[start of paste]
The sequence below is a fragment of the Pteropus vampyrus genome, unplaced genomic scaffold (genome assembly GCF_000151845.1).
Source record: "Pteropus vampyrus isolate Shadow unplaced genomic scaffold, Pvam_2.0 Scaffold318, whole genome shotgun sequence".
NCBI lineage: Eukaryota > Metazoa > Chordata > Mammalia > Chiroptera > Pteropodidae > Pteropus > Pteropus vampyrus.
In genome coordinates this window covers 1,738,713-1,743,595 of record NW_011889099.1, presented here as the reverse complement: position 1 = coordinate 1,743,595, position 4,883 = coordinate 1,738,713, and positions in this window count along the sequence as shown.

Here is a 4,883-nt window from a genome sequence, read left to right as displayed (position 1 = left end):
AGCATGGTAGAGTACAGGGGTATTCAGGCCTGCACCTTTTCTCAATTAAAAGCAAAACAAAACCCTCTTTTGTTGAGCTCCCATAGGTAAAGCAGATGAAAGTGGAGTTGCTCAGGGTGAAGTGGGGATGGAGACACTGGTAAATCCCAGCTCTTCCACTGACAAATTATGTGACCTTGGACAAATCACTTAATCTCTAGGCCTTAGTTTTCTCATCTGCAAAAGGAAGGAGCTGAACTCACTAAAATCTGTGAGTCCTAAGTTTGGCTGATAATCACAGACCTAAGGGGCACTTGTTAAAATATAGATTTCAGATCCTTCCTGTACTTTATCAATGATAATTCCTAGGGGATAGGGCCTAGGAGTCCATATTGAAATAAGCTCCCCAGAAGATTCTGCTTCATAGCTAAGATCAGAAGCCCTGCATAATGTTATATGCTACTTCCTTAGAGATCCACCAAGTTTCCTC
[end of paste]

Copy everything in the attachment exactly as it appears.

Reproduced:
The sequence below is a fragment of the Pteropus vampyrus genome, unplaced genomic scaffold (genome assembly GCF_000151845.1).
Source record: "Pteropus vampyrus isolate Shadow unplaced genomic scaffold, Pvam_2.0 Scaffold318, whole genome shotgun sequence".
NCBI lineage: Eukaryota > Metazoa > Chordata > Mammalia > Chiroptera > Pteropodidae > Pteropus > Pteropus vampyrus.
In genome coordinates this window covers 1,738,713-1,743,595 of record NW_011889099.1, presented here as the reverse complement: position 1 = coordinate 1,743,595, position 4,883 = coordinate 1,738,713, and positions in this window count along the sequence as shown.

Here is a 4,883-nt window from a genome sequence, read left to right as displayed (position 1 = left end):
AGCATGGTAGAGTACAGGGGTATTCAGGCCTGCACCTTTTCTCAATTAAAAGCAAAACAAAACCCTCTTTTGTTGAGCTCCCATAGGTAAAGCAGATGAAAGTGGAGTTGCTCAGGGTGAAGTGGGGATGGAGACACTGGTAAATCCCAGCTCTTCCACTGACAAATTATGTGACCTTGGACAAATCACTTAATCTCTAGGCCTTAGTTTTCTCATCTGCAAAAGGAAGGAGCTGAACTCACTAAAATCTGTGAGTCCTAAGTTTGGCTGATAATCACAGACCTAAGGGGCACTTGTTAAAATATAGATTTCAGATCCTTCCTGTACTTTATCAATGATAATTCCTAGGGGATAGGGCCTAGGAGTCCATATTGAAATAAGCTCCCCAGAAGATTCTGCTTCATAGCTAAGATCAGAAGCCCTGCATAATGTTATATGCTACTTCCTTAGAGATCCACCAAGTTTCCTC